This is a guest article by Anna Iversen – a CEO and founder of Fjor, a company building the world’s first red light booth where the benefits of full-body red light treatment can truly be maximized
Seeing the light
When both my parents were diagnosed with cancer within weeks of each other I was scared. I didn’t know much about the disease and was too afraid to research it. During the emotional year, I spent looking after them just the word ‘cancer’ felt daunting. I was terrified and believed I was powerless to prevent it affecting those I loved.
In the week before my mother’s death (she was the last to go), I stumbled upon a book fittingly called Tripping over the Truth by Travis Christofferson, an American science writer. I can’t recall how I came across the book, or why I dared open it. But once I began reading, everything changed.
I lost my fear and started devouring every conceivable book and a research paper on cancer and degenerative conditions that I could find.
On reflection, what I discovered was certainly not ground-breaking. A disease does not just descend on us due to “bad genes” or “bad luck”. We as individuals create, through our diet, environment, and the lifestyle choices that we make, the terrain in our bodies, either leading us on a path to optimal health or chronic disease or anything in-between these two extremes. This realization gave me a profound feeling of empowerment.
I needed to spread the word and make as many people around me realize that we can, and should, look after our health and wellbeing. There is no reason whatsoever for us to accept aches and pains just because we have reached a certain age or have been living with them for as long as we can remember. This triggered me to give up my 20-year career as a City lawyer and launch Fjor, a health and wellbeing company that combines nutrition, exercise, good sleep and stress mediation with modern health technologies like light therapy.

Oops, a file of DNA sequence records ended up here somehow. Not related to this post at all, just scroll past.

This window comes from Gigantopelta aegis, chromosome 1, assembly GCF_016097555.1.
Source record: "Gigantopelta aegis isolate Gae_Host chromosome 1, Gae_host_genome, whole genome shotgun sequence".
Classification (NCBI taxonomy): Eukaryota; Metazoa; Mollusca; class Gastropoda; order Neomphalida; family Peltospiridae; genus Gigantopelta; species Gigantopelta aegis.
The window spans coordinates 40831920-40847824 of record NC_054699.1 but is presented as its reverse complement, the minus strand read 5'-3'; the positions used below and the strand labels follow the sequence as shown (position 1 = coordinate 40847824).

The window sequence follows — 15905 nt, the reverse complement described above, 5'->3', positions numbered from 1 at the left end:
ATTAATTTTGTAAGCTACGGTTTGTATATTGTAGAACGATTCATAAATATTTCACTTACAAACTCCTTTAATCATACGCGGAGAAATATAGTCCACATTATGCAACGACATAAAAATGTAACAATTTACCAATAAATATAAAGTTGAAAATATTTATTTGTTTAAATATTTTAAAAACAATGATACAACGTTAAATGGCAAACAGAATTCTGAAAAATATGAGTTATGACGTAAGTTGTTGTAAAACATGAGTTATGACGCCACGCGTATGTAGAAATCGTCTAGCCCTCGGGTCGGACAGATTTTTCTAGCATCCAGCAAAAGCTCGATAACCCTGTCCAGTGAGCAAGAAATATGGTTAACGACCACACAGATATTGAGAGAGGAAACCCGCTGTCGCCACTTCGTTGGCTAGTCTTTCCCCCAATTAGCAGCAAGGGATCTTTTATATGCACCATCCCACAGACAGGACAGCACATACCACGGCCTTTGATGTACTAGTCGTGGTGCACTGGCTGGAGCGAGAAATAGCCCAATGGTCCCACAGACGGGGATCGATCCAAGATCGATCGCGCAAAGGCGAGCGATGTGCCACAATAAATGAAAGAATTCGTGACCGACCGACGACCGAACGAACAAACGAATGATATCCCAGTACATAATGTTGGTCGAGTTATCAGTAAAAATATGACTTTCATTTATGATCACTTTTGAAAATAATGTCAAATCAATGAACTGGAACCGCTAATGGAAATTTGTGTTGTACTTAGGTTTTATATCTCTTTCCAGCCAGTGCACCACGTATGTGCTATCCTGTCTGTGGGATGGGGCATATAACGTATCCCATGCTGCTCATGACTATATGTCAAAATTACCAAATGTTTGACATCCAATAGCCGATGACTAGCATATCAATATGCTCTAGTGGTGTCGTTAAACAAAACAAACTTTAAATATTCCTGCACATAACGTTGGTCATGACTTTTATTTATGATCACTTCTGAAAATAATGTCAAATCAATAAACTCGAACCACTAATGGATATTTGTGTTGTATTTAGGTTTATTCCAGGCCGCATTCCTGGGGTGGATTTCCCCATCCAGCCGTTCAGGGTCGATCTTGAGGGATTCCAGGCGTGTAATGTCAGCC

Leveraging my previous career I see my role as a facilitator, someone that raises awareness and brings the cutting-edge science and technologies to a broader audience. It is all very well and good that we biohackers are fully immersed in this field, but we need ordinary people on the street to also become enlightened!
It is this passion for new technologies and finding ways in which to make them known and accessible to a broader audience that led me to take an active part in the 2018 Biohacker Summit in Stockholm.
I am such a keen advocate for using light to achieve excellent health that I have designed a prototype red light therapy booth with the objective to bring it to the wider public. My aim is to make it affordable and available so that it becomes as commonplace in people’s lives as going to the gym – with a lot less effort involved!
What are the benefits of red light therapy?
See video of Anna Iversen’s presentation:
Photobiomodulation (PBM), a term that was coined in the 1980s, is now the preferred term used to describe red and near infrared (NIR) light therapy, increasingly replacing the term Low Level Laser Therapy (LLLT). It involves exposing cells or tissue to low levels of red and near NIR light, and is referred to as “low level” or “cold laser” because the energy density levels of the light used are low compared to surgical lasers and do not involve the heating of tissue. The shift in terminology from LLLT to PBM reflects that less expensive non-coherent light-emitting diodes (LEDs), emitting light over a wider range of wavelengths, provide similar results to a coherent monochromatic laser.
The therapy has been around for over fifty years, having been discovered in 1967 by Endre Mester at the Semmelweis Medical University in Hungary where he observed an increased rate of hair growth and improved wound healing in lab rats.
PBM is now being used therapeutically to reduce inflammation, the symptoms of chronic joint disorders, symptoms of neurological disorders and pain. In addition, it has shown to be effective in healing wounds, deeper tissues and nerves. PBM can also be used to increase muscle performance and several studies in athletes show improvements in muscle performance and reduction in post-exercise muscle damage.
The wavelengths of light used for PBM are in the 600-1070 nm range as tissue penetration is maximized within this range. Wavelengths in the range 600–700 nm (red light) are used to treat superficial tissue and has been shown to enhance the appearance of the skin, increasing blood flow and speeding up the regeneration process. Red light can reduce scarring and treat skin conditions like acne, eczema, and psoriasis. Longer wavelengths in the range 780–950 nm (NIR), which penetrate further, is used to treat deeper-seated tissues, helping reduce inflammation and joint problems like arthritis, rheumatism, and musculoskeletal disorders. Wavelengths in the range in-between these two “therapeutic windows” have so far been found to have limited biochemical activity and are therefore not commonly used.